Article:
For the first time, the PPM Partido Popular Monárquico (Popular Monarchist Party) was able to obtain representation in parliament, with its lone seat for Corvo.[1]

Meanwhile, the PDA, the only locally based and autonomy-oriented party, fell below its expectations with only 619 votes (roughly equivalent to 0.69%) of the popular vote. These results would fracture the party leadership.[1]

Ultimately, as Eduardo Correia indicated, the true victor in the Azores elections was the growth in the abstention rate, which achieved its highest level in the 2008 elections since the Carnation Revolution instituted free democratic elections.[3] With 53.24% abstaining, little more than 90000 resident exercised their democratic rights, of the 193.000 registered voters.[3]

Summary of votes and seats[edit]

e • d Summary of the 15 October 2008 Legislative Assembly of Azores elections results[1]
Parties Votes % ±pp swing MPs MPs %/
votes %
2004 2008 ± % ±
PS 52,827 49.02 Decrease0.9 30 31 Increase1 54.39 Increase1.8 1.11
PSD 35,572 33.01 Increase2.7 18 20 Increase2 35.09 Increase3.5 1.06
CDS–PP 6,110 5.67 Decrease3.1 5 3 Decrease2 5.26 Decrease3.5 0.93
BE 2,428 2.25 Decrease1.0 2 1 Decrease1 1.75 Decrease1.7 0.78
CDU[A] 2,045 1.90 Decrease1.2 1 1 Steady0 1.75 Steady0.0 0.92
Democratic Party of the Atlantic 532 0.49 Decrease0.2 0 0 Steady0.0 0.00 Steady0.0 0.0
People's Monarchist 86 0.08 Decrease0.4 1 1 Steady0.0 1.75 Steady0.0 21.88
Total valid 102,993 95.58 Decrease1.7 57 57 Steady0 100.00 Steady0.0
Blank ballots 3,444 3.20 Increase1.3
Invalid ballots 1,319 1.22 Increase0.3
Total (turnout 47.86%) 107,756 100.00 Increase1.2
A Portuguese Communist Party (1 MPs) and "The Greens" (0 MPs) ran in coalition.
B People's Monarchist Party (0 MPs) and New Democracy (0 MPs) ran in coalition.
Source: Comissão Nacional de Eleições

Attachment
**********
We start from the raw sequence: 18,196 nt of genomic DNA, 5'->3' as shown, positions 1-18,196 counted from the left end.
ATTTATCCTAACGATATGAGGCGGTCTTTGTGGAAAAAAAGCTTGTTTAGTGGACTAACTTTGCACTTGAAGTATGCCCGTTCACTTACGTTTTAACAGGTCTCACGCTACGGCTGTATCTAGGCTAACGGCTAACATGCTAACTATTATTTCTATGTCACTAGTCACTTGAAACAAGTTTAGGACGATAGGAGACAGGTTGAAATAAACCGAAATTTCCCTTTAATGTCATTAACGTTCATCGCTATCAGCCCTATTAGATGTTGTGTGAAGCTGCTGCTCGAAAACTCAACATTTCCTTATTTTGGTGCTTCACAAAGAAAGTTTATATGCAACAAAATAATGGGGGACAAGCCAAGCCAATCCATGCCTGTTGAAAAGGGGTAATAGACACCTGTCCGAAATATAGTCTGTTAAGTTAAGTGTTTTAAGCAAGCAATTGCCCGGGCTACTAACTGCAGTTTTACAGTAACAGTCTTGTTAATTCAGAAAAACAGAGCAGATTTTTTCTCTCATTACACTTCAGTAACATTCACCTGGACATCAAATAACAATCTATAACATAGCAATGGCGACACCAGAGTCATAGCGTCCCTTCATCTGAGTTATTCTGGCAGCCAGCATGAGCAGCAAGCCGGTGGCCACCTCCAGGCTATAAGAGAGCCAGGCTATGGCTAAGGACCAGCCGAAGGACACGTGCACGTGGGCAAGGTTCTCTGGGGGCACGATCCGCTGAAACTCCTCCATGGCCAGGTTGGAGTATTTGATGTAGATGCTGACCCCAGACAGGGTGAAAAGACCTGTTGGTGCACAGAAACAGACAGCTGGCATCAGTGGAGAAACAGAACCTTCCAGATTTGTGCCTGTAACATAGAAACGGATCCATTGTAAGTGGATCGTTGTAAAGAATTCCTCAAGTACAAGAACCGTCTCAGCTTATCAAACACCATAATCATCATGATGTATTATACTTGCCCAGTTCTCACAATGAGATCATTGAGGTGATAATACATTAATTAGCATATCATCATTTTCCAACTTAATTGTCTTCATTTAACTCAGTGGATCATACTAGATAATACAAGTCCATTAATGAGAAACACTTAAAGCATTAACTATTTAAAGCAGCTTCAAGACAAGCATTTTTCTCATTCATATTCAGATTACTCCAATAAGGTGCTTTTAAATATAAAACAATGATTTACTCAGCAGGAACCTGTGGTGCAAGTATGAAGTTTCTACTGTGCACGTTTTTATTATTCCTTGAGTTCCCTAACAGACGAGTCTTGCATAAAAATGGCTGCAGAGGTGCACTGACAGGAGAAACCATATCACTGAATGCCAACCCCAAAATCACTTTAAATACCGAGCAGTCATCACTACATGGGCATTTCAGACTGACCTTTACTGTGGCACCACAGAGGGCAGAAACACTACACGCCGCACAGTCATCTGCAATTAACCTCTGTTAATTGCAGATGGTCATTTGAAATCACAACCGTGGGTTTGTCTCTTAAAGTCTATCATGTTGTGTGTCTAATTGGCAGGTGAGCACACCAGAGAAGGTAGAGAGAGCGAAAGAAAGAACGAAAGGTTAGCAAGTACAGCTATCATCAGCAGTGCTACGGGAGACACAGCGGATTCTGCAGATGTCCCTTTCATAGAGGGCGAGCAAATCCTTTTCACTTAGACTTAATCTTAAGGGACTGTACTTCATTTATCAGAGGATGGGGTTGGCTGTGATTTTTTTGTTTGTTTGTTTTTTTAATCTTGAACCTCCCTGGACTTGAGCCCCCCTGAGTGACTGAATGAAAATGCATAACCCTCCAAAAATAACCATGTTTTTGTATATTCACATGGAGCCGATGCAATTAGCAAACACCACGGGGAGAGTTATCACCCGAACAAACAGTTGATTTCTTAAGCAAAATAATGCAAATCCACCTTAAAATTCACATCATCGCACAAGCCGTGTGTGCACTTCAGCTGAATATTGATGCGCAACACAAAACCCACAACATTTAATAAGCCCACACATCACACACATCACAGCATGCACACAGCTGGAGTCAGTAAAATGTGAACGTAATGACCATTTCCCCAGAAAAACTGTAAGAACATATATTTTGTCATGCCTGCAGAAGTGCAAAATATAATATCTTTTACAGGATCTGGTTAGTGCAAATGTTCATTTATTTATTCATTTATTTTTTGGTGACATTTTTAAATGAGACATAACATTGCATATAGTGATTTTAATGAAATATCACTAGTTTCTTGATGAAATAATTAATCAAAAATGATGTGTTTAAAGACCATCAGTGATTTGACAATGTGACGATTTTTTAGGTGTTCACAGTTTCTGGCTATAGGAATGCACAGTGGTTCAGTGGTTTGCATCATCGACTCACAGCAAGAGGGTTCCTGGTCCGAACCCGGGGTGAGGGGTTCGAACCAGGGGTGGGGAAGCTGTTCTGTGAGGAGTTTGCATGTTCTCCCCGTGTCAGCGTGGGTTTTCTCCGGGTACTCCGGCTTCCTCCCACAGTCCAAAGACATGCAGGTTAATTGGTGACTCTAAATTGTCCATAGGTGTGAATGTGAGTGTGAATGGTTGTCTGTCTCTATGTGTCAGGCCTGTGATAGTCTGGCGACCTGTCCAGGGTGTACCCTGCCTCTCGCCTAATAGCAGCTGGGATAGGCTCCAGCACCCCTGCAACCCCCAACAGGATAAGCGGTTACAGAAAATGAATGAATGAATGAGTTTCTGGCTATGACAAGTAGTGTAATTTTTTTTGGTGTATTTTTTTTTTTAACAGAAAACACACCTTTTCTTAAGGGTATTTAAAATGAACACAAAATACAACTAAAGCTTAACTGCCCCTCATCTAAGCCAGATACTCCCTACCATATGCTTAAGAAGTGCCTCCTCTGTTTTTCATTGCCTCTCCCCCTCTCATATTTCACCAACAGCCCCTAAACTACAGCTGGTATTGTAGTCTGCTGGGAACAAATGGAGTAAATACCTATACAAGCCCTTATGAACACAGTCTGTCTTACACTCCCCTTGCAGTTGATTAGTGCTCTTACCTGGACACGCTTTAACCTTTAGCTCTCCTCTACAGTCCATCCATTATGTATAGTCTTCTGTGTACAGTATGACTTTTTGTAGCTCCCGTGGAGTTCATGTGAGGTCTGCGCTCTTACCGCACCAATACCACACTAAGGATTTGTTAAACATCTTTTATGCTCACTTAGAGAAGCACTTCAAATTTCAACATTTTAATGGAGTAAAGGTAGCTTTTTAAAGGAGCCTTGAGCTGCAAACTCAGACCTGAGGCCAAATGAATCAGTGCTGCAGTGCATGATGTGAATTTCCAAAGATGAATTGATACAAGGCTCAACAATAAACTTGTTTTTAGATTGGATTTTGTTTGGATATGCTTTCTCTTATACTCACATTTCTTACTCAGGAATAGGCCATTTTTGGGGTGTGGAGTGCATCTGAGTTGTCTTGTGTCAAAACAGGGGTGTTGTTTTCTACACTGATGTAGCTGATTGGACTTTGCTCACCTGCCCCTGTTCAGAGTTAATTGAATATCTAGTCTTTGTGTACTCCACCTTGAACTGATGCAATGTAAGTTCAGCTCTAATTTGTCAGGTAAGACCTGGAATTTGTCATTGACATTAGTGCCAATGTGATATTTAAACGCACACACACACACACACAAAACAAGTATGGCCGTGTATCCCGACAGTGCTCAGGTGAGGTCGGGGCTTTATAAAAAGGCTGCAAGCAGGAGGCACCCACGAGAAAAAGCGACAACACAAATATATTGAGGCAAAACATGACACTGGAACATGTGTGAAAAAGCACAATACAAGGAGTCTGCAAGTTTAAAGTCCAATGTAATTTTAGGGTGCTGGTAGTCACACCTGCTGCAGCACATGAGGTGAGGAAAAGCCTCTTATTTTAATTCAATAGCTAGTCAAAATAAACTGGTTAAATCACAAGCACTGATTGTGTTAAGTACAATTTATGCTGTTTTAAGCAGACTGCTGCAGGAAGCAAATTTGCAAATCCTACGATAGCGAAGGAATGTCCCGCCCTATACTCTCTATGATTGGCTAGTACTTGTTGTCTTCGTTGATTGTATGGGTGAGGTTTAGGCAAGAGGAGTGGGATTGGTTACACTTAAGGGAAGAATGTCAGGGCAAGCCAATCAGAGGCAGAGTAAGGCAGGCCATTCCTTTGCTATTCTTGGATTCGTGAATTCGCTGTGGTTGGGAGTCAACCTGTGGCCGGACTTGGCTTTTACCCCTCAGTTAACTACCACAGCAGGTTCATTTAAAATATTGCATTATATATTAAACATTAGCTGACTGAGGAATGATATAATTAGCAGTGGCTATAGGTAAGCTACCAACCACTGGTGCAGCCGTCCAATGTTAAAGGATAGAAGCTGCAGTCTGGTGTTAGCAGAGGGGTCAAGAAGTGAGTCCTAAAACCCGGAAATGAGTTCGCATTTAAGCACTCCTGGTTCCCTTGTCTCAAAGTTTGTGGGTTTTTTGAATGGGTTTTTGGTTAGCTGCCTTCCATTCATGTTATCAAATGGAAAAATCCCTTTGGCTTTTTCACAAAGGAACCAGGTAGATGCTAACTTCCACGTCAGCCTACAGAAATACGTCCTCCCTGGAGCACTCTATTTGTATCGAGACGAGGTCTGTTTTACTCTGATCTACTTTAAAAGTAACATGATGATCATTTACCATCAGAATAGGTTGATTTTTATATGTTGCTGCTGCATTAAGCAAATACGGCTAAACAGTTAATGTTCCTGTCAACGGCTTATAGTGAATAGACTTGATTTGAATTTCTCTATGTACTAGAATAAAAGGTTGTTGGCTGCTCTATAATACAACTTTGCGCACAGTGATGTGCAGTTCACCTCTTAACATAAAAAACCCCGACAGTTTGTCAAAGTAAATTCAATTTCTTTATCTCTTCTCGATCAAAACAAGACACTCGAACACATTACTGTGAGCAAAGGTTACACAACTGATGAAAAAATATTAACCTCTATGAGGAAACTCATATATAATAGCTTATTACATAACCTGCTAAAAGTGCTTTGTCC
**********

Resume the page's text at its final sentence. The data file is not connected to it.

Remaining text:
References[edit]

Notes
  1. ^ a b c d e f g h i j k l m n o p q r Commissão Nacional das Eleições, ed. (31 October 2008). "Mapa Oficial n.º 3/2008 Eleição da Assembleia Legislativa da Região Autónoma dos Açores realizada em 19 de Outubro de 2008" (PDF) (in Portuguese). Lisbon, Portugal: Diário da República. p. 7760. Retrieved 4 January 2014.
  2. ^ Gil, António (19 October 2008). "Eleições Regionais Açores 2008: resultados finais oficiais (vídeo)". RTP Açores (in Portuguese). RTP. Retrieved 2 January 2014.
  3. ^ a b c Ferreira, Miguel A. (21 October 2008). "MMS sobre as eleições nos Açores" (in Portuguese). Retrieved 22 February 2014.
  4. ^ Barros Caldeira, João Carlos de (20 August 2012), Mapa Oficial 2/2008 (PDF), Lisbon, Portugal: Diário da Républica
  5. ^ a b c Pires, Aníbal C. (23 November 2007). "Mar e Recursos Marítimos - Aníbal Pires, Coordenador Regional da Região Autónoma dos Açores" (in Portuguese). Libson, Portugal.
  6. ^ "Construir uma alternativa política nos Açores: Aníbal Pires vai encabeçar a lista da CDU pela Ilha de São Miguel às Eleições Regionais de Outubro para o Parlamento açoriano" (in Portuguese). Lisbon, Portugal: Jornal Avant!. 28 February 2009.
  7. ^ a b c "PSD Açores:Novo líder quer ganhar eleições regionais em 2008" (in Portuguese). Ponta Delgada (Azores), Portugal: Diário Digital/Lusa. 18 December 2005. Retrieved 22 February 2014.
  8. ^ a b "Aníbal Pires (CDU) acusa PS de ter discursos diferentes no continente e nos Açores" (in Portuguese). Lisbon, Portugal: Diário Nacional. 23 September 2009. Retrieved 4 January 2014.[permanent dead link]
  9. ^ "Conseguimos" (PDF) (in Portuguese). Angra do Heroímso (Azores), Portugal. 2008. Archived from the original (PDF) on 2009-06-22. Retrieved 2016-09-01.
  10. ^ a b c Correio, ed. (21 March 2008). "Líder do PCP/A e as dívidas dos clubes desportivos: Governo deve ajudar saneamento" (in Portuguese). Ponta Delgada (Azores), Portugal: Correio dos Açores. Missing or empty |url= (help)
  11. ^ a b Público, ed. (27 July 2008). "PCP dos Açores acusa Carlos César de subserviência aos interesses dos EUA" (in Portuguese). Lisbon, Portugal: Lusa/Público. Missing or empty |url= (help)
  12. ^ a b c d "Palavra Palementar (CDS-PP)" (PDF) (in Portuguese). Angra do Heroísmo: CDS. 2008. p. 2. Archived from the original (PDF) on 2016-03-04. Retrieved 2016-09-01.
  13. ^ "Acórdão 255/09" (in Portuguese). Lisbon, Portugal: Tribunal Constitucional. 20 May 2009. Retrieved 4 January 2014.
  14. ^ a b CDS-PP, ed. (December 2008), Eleições Regionais: CDS-PP Açores com 8,7 % dos votos (in Portuguese), Angra do Heroísmo (Azores), Portugal: CDS-PP, p. 2
  15. ^ a b c d PCP/Açores congratula-se por regressar ao Parlamento (in Portuguese), Lisbon, Portugal: diáriodigital, 19 October 2008, retrieved 4 January 2014
Sources

External links[edit]